Since now, I decided to take my game to next level, I would like to apply some strategies and techniques and fortunately I found your web site of great help to me. I will keep posting about my progress by applying the precious suggestions by you and will keep you updated with my ease on break builiding. What will help is seeing you on video. I ask everyone that comments to provide some videos showing me their game. One tip you can start thinking about is looking for red ball clusters.
The first and most important cluster to remove if possible is around the black. If the black is open to both pockets, this greatly increases your winning percentage.
The next most important are the ones that would hamper your ability to pot the black. So for example, reds that are half way between the black, pink, and side cushion. These are in the way and need to be removed so that you can cue the black and pink into the side properly. These reds dont look like trouble, but they will slow or prevent a break.
The third group of reds, once these first two are removed, are the reds in the cluster. Now, given these rules, there are no hard and fast rules. Sometimes, you can break the cluster while still managing the first and second cluster set. One thing I highly recommend is to find yourself five extra blue balls and using them on the colors when in practice. This makes you focus more on just building a break, rather than favoring the black over the other colors.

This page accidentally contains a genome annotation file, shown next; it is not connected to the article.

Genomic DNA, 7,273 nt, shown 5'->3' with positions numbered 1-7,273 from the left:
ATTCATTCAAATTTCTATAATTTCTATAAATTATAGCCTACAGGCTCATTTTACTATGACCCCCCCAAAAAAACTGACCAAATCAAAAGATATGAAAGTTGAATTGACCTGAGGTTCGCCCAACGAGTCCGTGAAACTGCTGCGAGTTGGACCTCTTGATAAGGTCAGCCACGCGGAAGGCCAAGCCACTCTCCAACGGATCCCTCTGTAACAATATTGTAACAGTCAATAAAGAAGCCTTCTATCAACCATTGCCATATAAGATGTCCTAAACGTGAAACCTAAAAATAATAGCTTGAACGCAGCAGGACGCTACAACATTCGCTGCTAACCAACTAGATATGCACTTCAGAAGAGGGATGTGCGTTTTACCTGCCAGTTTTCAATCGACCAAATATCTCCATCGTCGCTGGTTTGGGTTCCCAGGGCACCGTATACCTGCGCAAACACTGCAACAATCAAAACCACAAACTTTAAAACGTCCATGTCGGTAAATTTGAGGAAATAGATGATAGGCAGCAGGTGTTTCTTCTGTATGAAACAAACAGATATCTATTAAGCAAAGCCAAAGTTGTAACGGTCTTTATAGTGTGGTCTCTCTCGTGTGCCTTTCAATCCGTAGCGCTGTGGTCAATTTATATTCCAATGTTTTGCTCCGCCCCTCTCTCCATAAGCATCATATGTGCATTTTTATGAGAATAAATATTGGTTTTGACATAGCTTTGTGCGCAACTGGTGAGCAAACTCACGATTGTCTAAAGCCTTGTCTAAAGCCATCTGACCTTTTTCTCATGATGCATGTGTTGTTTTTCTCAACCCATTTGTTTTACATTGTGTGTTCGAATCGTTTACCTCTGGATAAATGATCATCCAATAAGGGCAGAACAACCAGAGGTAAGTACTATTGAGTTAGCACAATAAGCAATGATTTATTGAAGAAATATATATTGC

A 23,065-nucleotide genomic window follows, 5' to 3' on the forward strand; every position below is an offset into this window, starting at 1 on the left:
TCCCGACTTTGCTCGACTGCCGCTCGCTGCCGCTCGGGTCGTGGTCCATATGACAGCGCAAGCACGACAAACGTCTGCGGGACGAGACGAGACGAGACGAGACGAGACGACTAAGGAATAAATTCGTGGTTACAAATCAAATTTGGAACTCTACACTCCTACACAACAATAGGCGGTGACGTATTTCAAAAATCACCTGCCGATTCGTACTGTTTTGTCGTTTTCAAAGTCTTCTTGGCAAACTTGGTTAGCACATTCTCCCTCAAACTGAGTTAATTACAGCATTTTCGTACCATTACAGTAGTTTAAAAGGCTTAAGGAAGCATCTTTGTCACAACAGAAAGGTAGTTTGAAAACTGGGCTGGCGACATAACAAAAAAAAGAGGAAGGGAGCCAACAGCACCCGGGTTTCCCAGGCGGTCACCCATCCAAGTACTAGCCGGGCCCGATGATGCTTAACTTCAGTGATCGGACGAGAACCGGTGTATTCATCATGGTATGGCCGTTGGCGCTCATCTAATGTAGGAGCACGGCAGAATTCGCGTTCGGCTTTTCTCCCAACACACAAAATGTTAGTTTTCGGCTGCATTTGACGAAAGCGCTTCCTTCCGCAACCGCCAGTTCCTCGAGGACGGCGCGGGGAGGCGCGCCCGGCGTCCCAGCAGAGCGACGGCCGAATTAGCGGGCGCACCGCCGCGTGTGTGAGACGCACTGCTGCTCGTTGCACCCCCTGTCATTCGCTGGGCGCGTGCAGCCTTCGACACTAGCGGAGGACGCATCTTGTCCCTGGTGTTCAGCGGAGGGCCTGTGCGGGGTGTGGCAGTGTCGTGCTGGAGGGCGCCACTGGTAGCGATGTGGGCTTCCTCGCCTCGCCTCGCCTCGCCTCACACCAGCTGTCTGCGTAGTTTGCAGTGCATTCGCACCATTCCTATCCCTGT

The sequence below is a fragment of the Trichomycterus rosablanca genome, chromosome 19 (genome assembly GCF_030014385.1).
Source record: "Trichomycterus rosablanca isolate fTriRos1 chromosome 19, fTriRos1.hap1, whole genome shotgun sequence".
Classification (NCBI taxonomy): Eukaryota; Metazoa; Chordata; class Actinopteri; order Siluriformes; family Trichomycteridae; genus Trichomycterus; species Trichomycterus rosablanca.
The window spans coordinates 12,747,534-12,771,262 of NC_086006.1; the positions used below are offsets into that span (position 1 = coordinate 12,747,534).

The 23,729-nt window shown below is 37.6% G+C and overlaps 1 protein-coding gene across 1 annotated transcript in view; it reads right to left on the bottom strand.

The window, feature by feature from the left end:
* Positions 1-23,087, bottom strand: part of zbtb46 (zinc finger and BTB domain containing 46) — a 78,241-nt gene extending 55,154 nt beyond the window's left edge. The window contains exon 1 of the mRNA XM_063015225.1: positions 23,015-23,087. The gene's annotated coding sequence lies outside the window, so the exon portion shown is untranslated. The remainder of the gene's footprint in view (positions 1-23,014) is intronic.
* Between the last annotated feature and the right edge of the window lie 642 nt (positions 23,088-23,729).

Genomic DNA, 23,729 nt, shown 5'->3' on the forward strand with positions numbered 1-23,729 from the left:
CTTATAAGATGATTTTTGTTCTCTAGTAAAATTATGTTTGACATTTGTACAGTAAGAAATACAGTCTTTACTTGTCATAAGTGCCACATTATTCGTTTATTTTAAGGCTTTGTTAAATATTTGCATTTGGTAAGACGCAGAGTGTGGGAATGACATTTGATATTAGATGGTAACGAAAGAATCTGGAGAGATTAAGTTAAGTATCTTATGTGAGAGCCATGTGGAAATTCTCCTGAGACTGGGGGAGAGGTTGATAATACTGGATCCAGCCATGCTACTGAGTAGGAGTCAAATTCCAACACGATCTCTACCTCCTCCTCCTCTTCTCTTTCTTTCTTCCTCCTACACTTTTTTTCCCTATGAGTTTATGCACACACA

The game is based on logic, scoring, and consistency and staying on the table as long as you can. The breaks will come later when you start strategizing on ball selection, which it seems you are. This has to be the best explanation of missed shots study that i have come across in literal form. I am Francis and Im from India about 64 yrs old playing averrage snooker with break in a game. I am trying to incorporate the back pause in my cueing and this has negatively affected my game.
I also have a problem playing the right angles. Can you help please. I play with snooker glasses and I have no issues. One of the great mistakes about snooker is that you are not supposed to use the eyes for aiming. Its the back hand that delivers the cue, not the eyes. Is this something that might interest you? Blog - Latest News You are here: How to stop missing certain angles in snooker.